I’ve never been in an earthquake before, and I had no clue what was going on when it hit yesterday. When I did, my first instinct was not to stand in the nearest doorway (what I should’ve done, in case it was worse than it turned out to be) – it was to start tweeting about it.
In fact, it was the first instinct of many, many others. Seconds after it happened, I saw tweets from people in DC, New York, Ohio – it was how I found out just how far-reaching the quake was. I went to CNN, and they were still reporting events in Libya as breaking news. I heard from a few of my followers that I was the first person in their stream to tweet about the earthquake.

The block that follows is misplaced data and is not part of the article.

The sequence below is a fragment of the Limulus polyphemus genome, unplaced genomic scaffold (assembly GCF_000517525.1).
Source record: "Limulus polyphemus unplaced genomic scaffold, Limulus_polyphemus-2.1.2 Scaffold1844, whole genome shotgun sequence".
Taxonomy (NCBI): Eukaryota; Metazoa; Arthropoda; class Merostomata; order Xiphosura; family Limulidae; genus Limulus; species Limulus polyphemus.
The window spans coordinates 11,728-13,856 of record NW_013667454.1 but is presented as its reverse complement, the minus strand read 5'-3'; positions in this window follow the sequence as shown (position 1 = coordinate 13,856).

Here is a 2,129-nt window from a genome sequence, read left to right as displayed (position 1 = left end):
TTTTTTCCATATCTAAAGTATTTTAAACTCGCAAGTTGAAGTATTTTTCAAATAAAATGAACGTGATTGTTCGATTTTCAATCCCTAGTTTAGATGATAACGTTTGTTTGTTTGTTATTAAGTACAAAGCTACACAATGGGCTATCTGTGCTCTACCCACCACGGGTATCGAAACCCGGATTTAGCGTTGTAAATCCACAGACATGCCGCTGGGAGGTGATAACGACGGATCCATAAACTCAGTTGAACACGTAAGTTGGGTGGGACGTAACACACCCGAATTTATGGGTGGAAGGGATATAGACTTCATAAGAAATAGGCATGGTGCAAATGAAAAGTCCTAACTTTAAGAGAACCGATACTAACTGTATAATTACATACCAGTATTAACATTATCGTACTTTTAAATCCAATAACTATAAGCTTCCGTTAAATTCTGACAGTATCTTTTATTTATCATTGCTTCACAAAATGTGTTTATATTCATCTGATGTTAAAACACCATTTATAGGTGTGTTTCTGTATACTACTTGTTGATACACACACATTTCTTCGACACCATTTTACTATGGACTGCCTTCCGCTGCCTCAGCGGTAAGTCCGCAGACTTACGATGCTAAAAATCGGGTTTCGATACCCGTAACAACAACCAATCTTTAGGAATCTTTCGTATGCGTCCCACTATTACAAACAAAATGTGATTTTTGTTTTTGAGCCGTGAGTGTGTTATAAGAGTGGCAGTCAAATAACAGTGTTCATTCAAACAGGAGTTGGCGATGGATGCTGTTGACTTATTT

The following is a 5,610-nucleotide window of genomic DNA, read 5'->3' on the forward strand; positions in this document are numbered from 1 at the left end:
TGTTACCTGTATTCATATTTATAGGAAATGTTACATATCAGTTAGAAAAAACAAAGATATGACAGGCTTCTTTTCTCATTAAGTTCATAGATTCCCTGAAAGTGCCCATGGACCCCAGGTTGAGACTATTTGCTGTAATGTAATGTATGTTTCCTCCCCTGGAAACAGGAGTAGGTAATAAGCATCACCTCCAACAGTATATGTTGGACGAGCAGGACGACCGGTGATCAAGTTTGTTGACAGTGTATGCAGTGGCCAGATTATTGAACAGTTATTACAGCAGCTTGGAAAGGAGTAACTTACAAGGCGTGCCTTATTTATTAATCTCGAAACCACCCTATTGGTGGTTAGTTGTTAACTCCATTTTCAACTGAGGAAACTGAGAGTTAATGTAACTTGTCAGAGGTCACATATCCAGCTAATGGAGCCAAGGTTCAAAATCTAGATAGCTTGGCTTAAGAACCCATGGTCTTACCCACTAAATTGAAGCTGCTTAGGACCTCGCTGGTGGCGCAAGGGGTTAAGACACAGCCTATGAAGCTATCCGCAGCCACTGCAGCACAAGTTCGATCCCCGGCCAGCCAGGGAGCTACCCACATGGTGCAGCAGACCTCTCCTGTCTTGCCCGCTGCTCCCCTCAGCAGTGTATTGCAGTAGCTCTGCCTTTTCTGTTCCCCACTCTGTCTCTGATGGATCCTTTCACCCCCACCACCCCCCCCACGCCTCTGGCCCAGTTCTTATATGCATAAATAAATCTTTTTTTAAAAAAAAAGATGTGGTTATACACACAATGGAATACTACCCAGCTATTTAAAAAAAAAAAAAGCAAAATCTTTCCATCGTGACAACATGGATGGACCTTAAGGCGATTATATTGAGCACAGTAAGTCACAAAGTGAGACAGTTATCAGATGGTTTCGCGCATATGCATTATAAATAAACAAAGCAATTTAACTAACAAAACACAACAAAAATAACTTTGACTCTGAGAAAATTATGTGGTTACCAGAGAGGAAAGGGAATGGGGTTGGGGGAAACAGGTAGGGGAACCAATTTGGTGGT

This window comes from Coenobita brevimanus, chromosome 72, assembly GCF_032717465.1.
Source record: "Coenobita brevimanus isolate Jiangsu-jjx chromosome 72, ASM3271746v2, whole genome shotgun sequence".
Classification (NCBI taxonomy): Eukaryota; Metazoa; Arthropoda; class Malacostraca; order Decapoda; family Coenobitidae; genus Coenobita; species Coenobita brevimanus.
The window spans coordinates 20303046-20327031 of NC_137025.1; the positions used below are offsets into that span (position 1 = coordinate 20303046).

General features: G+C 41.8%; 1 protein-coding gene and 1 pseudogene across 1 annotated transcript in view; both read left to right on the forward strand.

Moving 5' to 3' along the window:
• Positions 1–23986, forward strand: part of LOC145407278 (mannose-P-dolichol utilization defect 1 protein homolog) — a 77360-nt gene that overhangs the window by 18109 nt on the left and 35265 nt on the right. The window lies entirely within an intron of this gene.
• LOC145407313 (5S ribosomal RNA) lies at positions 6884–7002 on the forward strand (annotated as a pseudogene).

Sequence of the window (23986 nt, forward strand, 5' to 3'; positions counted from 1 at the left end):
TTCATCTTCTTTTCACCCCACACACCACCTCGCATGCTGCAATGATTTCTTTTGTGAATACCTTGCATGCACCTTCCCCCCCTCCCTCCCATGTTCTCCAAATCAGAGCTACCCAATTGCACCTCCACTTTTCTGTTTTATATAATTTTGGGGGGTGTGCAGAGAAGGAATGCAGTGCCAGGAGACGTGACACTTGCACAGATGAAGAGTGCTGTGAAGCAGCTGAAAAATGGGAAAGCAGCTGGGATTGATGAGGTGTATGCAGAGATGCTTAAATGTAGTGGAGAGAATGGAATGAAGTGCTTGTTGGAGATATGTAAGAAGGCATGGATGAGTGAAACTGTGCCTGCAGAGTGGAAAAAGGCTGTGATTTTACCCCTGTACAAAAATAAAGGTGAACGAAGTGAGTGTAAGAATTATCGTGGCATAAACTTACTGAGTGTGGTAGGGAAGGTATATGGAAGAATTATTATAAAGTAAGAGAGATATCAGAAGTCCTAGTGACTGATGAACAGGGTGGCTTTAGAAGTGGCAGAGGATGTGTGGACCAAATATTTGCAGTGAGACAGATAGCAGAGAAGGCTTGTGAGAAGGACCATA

I checked Facebook and saw all the tremor chatter there – this only minutes after it happened. We were all sharing information and our experiences in real time, long before mainstream media picked up on it.
This may be old news to you, but social media once again serves as the hub of activity and updates during an emergency. So think about how powerful it can be during a non-emergency – a conference or a fundraising campaign. Word-of-mouth matters, and social media is the tool that can help you spread the word.